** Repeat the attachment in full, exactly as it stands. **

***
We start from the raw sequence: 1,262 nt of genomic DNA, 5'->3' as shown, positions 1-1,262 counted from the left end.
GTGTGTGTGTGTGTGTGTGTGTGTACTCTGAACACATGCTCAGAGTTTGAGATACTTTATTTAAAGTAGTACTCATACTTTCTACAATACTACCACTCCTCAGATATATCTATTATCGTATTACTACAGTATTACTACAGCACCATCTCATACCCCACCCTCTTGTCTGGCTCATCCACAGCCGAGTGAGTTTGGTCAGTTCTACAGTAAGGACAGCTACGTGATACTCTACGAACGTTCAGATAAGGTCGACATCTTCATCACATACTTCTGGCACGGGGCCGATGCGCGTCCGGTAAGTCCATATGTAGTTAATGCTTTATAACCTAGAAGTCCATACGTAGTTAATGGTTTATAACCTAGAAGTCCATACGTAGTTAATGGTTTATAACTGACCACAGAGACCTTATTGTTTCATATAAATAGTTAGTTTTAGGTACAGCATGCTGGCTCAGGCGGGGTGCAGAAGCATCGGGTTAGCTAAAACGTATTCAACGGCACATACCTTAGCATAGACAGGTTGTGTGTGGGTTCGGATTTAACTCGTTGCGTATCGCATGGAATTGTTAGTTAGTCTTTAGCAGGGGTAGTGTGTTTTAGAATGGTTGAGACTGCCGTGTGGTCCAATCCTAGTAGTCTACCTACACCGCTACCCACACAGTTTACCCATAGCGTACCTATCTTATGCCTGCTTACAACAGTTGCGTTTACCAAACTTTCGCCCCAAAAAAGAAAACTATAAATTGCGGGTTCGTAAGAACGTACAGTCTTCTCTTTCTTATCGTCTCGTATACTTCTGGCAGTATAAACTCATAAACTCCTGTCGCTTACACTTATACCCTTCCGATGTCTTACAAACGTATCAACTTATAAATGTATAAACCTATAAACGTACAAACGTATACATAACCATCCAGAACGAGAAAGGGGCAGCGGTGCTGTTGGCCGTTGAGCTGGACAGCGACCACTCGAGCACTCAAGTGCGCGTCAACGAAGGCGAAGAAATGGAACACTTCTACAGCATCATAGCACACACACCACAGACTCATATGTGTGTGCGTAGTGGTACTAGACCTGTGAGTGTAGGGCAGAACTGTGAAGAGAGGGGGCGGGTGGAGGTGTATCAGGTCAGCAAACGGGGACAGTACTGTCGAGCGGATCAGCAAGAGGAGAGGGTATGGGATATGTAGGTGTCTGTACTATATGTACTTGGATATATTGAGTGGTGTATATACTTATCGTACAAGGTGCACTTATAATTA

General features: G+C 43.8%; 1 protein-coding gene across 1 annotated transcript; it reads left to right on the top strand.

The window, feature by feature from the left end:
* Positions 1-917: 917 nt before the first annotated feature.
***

We start from the raw sequence: 1,262 nt of genomic DNA, 5'->3' as shown, positions 1-1,262 counted from the left end.
GTGTGTGTGTGTGTGTGTGTGTGTACTCTGAACACATGCTCAGAGTTTGAGATACTTTATTTAAAGTAGTACTCATACTTTCTACAATACTACCACTCCTCAGATATATCTATTATCGTATTACTACAGTATTACTACAGCACCATCTCATACCCCACCCTCTTGTCTGGCTCATCCACAGCCGAGTGAGTTTGGTCAGTTCTACAGTAAGGACAGCTACGTGATACTCTACGAACGTTCAGATAAGGTCGACATCTTCATCACATACTTCTGGCACGGGGCCGATGCGCGTCCGGTAAGTCCATATGTAGTTAATGCTTTATAACCTAGAAGTCCATACGTAGTTAATGGTTTATAACCTAGAAGTCCATACGTAGTTAATGGTTTATAACTGACCACAGAGACCTTATTGTTTCATATAAATAGTTAGTTTTAGGTACAGCATGCTGGCTCAGGCGGGGTGCAGAAGCATCGGGTTAGCTAAAACGTATTCAACGGCACATACCTTAGCATAGACAGGTTGTGTGTGGGTTCGGATTTAACTCGTTGCGTATCGCATGGAATTGTTAGTTAGTCTTTAGCAGGGGTAGTGTGTTTTAGAATGGTTGAGACTGCCGTGTGGTCCAATCCTAGTAGTCTACCTACACCGCTACCCACACAGTTTACCCATAGCGTACCTATCTTATGCCTGCTTACAACAGTTGCGTTTACCAAACTTTCGCCCCAAAAAAGAAAACTATAAATTGCGGGTTCGTAAGAACGTACAGTCTTCTCTTTCTTATCGTCTCGTATACTTCTGGCAGTATAAACTCATAAACTCCTGTCGCTTACACTTATACCCTTCCGATGTCTTACAAACGTATCAACTTATAAATGTATAAACCTATAAACGTACAAACGTATACATAACCATCCAGAACGAGAAAGGGGCAGCGGTGCTGTTGGCCGTTGAGCTGGACAGCGACCACTCGAGCACTCAAGTGCGCGTCAACGAAGGCGAAGAAATGGAACACTTCTACAGCATCATAGCACACACACCACAGACTCATATGTGTGTGCGTAGTGGTACTAGACCTGTGAGTGTAGGGCAGAACTGTGAAGAGAGGGGGCGGGTGGAGGTGTATCAGGTCAGCAAACGGGGACAGTACTGTCGAGCGGATCAGCAAGAGGAGAGGGTATGGGATATGTAGGTGTCTGTACTATATGTACTTGGATATATTGAGTGGTGTATATACTTATCGTACAAGGTGCACTTATAATTA

General features: G+C 43.8%; 1 protein-coding gene across 1 annotated transcript; it reads left to right on the top strand.

The window, feature by feature from the left end:
* Positions 1-917: 917 nt before the first annotated feature.